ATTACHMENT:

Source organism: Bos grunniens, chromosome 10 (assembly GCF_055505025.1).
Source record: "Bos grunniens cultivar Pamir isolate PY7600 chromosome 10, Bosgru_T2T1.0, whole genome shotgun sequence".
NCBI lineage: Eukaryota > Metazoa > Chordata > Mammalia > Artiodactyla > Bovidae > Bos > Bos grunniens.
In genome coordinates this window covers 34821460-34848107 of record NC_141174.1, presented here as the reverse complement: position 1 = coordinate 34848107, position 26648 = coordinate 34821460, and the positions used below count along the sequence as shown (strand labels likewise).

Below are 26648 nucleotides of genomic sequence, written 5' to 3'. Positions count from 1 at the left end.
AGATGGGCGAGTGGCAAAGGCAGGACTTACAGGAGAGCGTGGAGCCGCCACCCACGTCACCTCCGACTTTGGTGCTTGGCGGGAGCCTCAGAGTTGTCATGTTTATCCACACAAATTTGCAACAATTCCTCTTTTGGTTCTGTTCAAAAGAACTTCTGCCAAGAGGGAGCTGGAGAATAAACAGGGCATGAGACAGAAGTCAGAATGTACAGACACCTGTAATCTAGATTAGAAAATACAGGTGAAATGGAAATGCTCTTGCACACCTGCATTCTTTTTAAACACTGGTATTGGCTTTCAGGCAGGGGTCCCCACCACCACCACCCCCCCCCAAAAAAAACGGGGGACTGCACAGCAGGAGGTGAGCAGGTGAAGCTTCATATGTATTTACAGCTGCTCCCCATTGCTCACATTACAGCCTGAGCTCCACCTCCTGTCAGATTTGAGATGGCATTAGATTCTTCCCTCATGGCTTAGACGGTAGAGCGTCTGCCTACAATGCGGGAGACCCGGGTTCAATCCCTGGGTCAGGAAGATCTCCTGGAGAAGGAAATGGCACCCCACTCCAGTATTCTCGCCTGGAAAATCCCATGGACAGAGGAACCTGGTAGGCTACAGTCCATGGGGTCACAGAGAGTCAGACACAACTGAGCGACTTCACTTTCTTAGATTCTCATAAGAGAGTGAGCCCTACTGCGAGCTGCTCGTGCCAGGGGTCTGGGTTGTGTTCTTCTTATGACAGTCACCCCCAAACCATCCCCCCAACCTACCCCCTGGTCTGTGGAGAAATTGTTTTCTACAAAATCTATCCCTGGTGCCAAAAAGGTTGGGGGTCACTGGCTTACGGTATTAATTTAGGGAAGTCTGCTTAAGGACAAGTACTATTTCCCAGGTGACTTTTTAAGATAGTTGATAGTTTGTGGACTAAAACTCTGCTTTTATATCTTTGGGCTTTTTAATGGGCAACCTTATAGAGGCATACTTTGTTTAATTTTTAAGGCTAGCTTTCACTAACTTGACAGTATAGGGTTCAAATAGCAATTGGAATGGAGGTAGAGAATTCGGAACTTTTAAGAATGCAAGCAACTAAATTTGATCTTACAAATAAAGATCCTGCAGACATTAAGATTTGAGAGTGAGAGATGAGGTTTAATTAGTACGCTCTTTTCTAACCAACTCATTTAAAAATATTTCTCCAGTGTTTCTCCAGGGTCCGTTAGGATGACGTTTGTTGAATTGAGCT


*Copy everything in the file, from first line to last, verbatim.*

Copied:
Source organism: Bos grunniens, chromosome 10 (assembly GCF_055505025.1).
Source record: "Bos grunniens cultivar Pamir isolate PY7600 chromosome 10, Bosgru_T2T1.0, whole genome shotgun sequence".
NCBI lineage: Eukaryota > Metazoa > Chordata > Mammalia > Artiodactyla > Bovidae > Bos > Bos grunniens.
In genome coordinates this window covers 34821460-34848107 of record NC_141174.1, presented here as the reverse complement: position 1 = coordinate 34848107, position 26648 = coordinate 34821460, and the positions used below count along the sequence as shown (strand labels likewise).

Below are 26648 nucleotides of genomic sequence, written 5' to 3'. Positions count from 1 at the left end.
AGATGGGCGAGTGGCAAAGGCAGGACTTACAGGAGAGCGTGGAGCCGCCACCCACGTCACCTCCGACTTTGGTGCTTGGCGGGAGCCTCAGAGTTGTCATGTTTATCCACACAAATTTGCAACAATTCCTCTTTTGGTTCTGTTCAAAAGAACTTCTGCCAAGAGGGAGCTGGAGAATAAACAGGGCATGAGACAGAAGTCAGAATGTACAGACACCTGTAATCTAGATTAGAAAATACAGGTGAAATGGAAATGCTCTTGCACACCTGCATTCTTTTTAAACACTGGTATTGGCTTTCAGGCAGGGGTCCCCACCACCACCACCCCCCCCCAAAAAAAACGGGGGACTGCACAGCAGGAGGTGAGCAGGTGAAGCTTCATATGTATTTACAGCTGCTCCCCATTGCTCACATTACAGCCTGAGCTCCACCTCCTGTCAGATTTGAGATGGCATTAGATTCTTCCCTCATGGCTTAGACGGTAGAGCGTCTGCCTACAATGCGGGAGACCCGGGTTCAATCCCTGGGTCAGGAAGATCTCCTGGAGAAGGAAATGGCACCCCACTCCAGTATTCTCGCCTGGAAAATCCCATGGACAGAGGAACCTGGTAGGCTACAGTCCATGGGGTCACAGAGAGTCAGACACAACTGAGCGACTTCACTTTCTTAGATTCTCATAAGAGAGTGAGCCCTACTGCGAGCTGCTCGTGCCAGGGGTCTGGGTTGTGTTCTTCTTATGACAGTCACCCCCAAACCATCCCCCCAACCTACCCCCTGGTCTGTGGAGAAATTGTTTTCTACAAAATCTATCCCTGGTGCCAAAAAGGTTGGGGGTCACTGGCTTACGGTATTAATTTAGGGAAGTCTGCTTAAGGACAAGTACTATTTCCCAGGTGACTTTTTAAGATAGTTGATAGTTTGTGGACTAAAACTCTGCTTTTATATCTTTGGGCTTTTTAATGGGCAACCTTATAGAGGCATACTTTGTTTAATTTTTAAGGCTAGCTTTCACTAACTTGACAGTATAGGGTTCAAATAGCAATTGGAATGGAGGTAGAGAATTCGGAACTTTTAAGAATGCAAGCAACTAAATTTGATCTTACAAATAAAGATCCTGCAGACATTAAGATTTGAGAGTGAGAGATGAGGTTTAATTAGTACGCTCTTTTCTAACCAACTCATTTAAAAATATTTCTCCAGTGTTTCTCCAGGGTCCGTTAGGATGACGTTTGTTGAATTGAGCT